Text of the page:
The Man Who Only Wanted A Ride Home
Andrea Huang, Grade 12, Chester Hill High School
2nd in the 'Summer Sizzlers 2011' competition
Overhead hangs the sky, like faded denim; its colour washed out by days of relentless rain. It is bleak-grey and dreary, as the bus idles on the road, one of many vehicles forming a mechanical snake. Light flicks green and traffic starts to slither forward. The bus bumbles along with its journey.
Engine croaks. Bus stops. Doors hiss open. A man enters. He is a modern day Chaplain reprising his role as The Tramp. Only, reception is more positive when it’s on-screen.
It suddenly resembles the inside of a theatre, hushed and hallowed, as the passengers surreptitiously eyeball the foreign sojourner. He is like a snail: greyish tone, fleshy form, his movement sluggish, as he hauls in his entire fortune, his living, onto the bus. Distaste odours the air, exacerbating the subtle wave of stale sweat and damp clothing that seems to trail the lumbering giant. Dirt clings to him like a second skin. His belly spills over his scuffed pants, which are slashed at the back, baring his off-white underpants. But no-one laughs; they are too unsettled by the grimy stranger. Though, the girls at the back snigger quietly, sneeringly.
“I don’t want your rubbish,” the driver gesticulates wildly.
“It’s cardboard,” corrects the lone traveller. He flashes his pass and attempts to stride past, but is halted by the driver’s harsh bark.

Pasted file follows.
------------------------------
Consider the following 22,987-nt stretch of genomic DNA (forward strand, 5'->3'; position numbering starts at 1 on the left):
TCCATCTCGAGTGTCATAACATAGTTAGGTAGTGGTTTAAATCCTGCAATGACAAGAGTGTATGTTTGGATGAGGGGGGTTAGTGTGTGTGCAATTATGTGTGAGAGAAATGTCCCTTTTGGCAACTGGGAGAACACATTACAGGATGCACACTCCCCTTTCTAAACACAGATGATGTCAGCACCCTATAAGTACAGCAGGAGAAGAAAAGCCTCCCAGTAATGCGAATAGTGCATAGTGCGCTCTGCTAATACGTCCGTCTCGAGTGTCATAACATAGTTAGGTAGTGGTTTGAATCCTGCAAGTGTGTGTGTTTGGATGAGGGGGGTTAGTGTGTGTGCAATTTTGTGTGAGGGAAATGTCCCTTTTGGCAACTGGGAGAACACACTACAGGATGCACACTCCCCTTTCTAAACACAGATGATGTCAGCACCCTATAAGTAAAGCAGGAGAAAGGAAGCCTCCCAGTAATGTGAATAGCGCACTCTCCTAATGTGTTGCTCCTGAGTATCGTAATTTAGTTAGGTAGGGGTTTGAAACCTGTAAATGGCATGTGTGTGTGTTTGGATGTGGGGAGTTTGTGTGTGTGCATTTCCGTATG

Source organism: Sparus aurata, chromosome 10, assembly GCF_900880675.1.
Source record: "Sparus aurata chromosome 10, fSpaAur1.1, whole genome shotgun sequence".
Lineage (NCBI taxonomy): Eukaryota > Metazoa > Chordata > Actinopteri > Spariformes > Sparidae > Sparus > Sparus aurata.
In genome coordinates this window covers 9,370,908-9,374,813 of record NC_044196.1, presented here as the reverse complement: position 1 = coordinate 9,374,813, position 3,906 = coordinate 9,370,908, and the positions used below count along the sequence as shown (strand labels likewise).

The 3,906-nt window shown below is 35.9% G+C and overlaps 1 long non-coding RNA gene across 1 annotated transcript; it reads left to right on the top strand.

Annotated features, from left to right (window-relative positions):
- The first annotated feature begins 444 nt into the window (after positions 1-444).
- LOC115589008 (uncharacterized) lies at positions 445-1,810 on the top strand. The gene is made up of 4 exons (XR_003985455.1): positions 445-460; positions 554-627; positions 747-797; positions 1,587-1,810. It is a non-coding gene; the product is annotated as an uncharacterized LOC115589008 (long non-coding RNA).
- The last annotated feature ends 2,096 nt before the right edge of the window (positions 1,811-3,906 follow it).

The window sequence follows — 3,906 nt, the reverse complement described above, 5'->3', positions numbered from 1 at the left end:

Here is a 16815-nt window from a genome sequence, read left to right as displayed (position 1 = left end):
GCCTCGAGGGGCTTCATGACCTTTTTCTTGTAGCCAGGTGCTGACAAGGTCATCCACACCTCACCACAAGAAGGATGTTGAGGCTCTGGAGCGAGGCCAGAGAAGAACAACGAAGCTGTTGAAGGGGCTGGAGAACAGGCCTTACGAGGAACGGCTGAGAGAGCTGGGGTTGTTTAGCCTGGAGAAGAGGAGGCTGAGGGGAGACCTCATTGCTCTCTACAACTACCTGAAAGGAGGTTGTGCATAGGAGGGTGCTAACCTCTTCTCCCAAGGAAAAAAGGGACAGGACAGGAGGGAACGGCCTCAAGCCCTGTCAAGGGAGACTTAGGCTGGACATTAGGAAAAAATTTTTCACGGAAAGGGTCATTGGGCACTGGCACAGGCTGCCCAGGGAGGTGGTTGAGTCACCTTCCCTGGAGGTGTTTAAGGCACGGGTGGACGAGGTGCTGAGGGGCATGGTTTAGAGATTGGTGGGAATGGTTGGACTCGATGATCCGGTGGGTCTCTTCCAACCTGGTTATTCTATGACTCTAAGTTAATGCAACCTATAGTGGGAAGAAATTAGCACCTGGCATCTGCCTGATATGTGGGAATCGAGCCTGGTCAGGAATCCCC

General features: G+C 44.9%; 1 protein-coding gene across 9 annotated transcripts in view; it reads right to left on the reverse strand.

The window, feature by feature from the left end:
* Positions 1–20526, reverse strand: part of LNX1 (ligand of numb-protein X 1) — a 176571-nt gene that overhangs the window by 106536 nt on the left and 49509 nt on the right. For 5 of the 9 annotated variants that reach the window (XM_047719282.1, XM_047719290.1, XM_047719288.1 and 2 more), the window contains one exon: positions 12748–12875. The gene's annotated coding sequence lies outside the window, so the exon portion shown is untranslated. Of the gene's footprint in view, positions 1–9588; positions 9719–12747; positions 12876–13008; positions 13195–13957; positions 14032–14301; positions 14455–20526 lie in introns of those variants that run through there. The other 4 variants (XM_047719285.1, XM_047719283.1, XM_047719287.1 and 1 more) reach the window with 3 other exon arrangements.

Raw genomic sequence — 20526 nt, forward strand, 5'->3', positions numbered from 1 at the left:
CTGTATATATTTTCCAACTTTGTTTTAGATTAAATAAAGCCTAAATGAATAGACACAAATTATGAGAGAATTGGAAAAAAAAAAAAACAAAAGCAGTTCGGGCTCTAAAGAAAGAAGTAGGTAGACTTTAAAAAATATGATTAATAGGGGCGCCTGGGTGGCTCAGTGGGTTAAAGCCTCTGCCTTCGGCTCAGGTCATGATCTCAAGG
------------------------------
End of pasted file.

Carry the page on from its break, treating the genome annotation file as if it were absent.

“No rubbish,” stresses the driver. No telling whether he is referring to the man or his bulging bags.
“It’s cardboard,” he emphasises.
Professionalism, principles and prejudice are pitched under scrutiny. This lasts for a while. The driver won’t budge. Neither will the man. A stalemate ensues. The passengers grow restless, impatience wearing their sympathies thin. Mild threats are thrown from both sides.
Finally, the driver whips out his phone and dials for the police. Worry and panic crawls its way in, but he plants his feet firmly onto the floor and takes out a pen and
paper—albeit he realises it’s hopeless — and feigns studiously scrawling down the driver’s details.
Sirens wail in the distance; it fails to offer him any comfort and instead, taunts him. He becomes acutely aware of the pointlessness; just another lost battle in an endless string of many.
He has a ticket. He is no criminal, thief or liar. But none of that matters. The irony was, to them, he was the villain, not the victim. He didn’t do anything wrong and the knowledge saddens him. Things would’ve turned out differently if his bags held groceries instead, or if he didn’t look dishevelled and destitute. He felt the anger blazing within him and with great effort, reined it in. He was accustomed to the looks of disgust, the way they dodged and avoided him on the streets like he was a leper, but never the injustice and indignation of it all.
With one final glare, he grudgingly trudges off the bus and back into the bitter cold, which embraces him like an old friend.
Maybe, he’ll try his luck with the trains.